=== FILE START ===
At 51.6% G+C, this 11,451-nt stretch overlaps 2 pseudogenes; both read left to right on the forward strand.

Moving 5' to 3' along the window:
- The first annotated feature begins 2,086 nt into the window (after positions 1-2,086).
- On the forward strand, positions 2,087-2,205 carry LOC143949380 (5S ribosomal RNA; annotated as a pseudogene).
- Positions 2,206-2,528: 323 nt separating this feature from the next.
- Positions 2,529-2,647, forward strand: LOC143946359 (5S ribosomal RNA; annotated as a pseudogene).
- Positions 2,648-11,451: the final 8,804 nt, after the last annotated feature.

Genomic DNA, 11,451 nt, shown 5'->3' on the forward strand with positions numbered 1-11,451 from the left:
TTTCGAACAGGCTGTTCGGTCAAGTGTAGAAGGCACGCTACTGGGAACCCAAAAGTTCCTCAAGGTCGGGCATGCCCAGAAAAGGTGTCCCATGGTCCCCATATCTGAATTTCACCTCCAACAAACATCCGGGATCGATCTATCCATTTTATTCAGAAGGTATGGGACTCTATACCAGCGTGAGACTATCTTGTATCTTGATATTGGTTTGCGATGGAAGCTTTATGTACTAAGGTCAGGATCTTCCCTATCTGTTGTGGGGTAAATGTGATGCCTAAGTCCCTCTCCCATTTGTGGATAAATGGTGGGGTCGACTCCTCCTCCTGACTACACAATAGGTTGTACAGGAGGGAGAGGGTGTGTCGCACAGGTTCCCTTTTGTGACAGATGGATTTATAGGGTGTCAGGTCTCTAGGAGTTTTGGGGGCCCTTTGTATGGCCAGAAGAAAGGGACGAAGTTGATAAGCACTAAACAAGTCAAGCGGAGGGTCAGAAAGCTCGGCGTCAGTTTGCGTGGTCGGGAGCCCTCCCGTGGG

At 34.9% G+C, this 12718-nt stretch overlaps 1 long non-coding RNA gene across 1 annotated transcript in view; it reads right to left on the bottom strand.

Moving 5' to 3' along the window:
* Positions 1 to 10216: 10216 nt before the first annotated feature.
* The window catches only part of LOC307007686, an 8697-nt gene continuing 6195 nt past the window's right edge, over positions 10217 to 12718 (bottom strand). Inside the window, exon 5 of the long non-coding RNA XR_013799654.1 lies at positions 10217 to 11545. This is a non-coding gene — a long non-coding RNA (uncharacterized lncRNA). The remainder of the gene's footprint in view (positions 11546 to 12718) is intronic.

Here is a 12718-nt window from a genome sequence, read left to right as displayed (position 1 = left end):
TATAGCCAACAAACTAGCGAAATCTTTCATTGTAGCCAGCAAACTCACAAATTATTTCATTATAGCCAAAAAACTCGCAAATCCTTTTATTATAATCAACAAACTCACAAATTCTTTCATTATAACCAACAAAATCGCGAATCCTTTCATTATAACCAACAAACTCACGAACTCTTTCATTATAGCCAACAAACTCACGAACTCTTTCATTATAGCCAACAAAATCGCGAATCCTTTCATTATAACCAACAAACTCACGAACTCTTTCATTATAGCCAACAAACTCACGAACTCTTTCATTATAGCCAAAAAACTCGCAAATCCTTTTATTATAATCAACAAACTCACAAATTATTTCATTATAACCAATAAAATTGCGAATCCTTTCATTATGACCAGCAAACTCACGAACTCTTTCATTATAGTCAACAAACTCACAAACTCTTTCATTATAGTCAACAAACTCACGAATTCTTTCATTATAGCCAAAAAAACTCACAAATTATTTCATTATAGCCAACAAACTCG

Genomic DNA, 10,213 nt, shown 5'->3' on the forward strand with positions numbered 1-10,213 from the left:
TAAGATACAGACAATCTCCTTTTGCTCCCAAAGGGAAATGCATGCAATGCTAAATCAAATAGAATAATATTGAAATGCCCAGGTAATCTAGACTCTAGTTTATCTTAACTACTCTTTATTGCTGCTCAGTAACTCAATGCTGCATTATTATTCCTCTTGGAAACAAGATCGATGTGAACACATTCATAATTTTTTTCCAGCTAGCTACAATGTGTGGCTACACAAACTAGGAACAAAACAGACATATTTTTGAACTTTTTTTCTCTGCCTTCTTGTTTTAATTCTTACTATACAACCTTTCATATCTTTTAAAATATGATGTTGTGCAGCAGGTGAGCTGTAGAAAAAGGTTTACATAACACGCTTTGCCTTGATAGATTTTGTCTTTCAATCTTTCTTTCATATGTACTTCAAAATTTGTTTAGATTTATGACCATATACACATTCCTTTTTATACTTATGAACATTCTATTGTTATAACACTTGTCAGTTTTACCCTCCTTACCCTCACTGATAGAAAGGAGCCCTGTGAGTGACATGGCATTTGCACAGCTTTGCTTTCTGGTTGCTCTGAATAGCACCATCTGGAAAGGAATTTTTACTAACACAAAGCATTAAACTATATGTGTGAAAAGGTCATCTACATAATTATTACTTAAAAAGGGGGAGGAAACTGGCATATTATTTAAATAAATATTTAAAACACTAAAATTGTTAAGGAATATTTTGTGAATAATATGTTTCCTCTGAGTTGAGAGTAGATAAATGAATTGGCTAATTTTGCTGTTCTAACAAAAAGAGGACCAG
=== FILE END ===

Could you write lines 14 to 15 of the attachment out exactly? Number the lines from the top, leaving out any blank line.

Here is a 12718-nt window from a genome sequence, read left to right as displayed (position 1 = left end):
TATAGCCAACAAACTAGCGAAATCTTTCATTGTAGCCAGCAAACTCACAAATTATTTCATTATAGCCAAAAAACTCGCAAATCCTTTTATTATAATCAACAAACTCACAAATTCTTTCATTATAACCAACAAAATCGCGAATCCTTTCATTATAACCAACAAACTCACGAACTCTTTCATTATAGCCAACAAACTCACGAACTCTTTCATTATAGCCAACAAAATCGCGAATCCTTTCATTATAACCAACAAACTCACGAACTCTTTCATTATAGCCAACAAACTCACGAACTCTTTCATTATAGCCAAAAAACTCGCAAATCCTTTTATTATAATCAACAAACTCACAAATTATTTCATTATAACCAATAAAATTGCGAATCCTTTCATTATGACCAGCAAACTCACGAACTCTTTCATTATAGTCAACAAACTCACAAACTCTTTCATTATAGTCAACAAACTCACGAATTCTTTCATTATAGCCAAAAAAACTCACAAATTATTTCATTATAGCCAACAAACTCG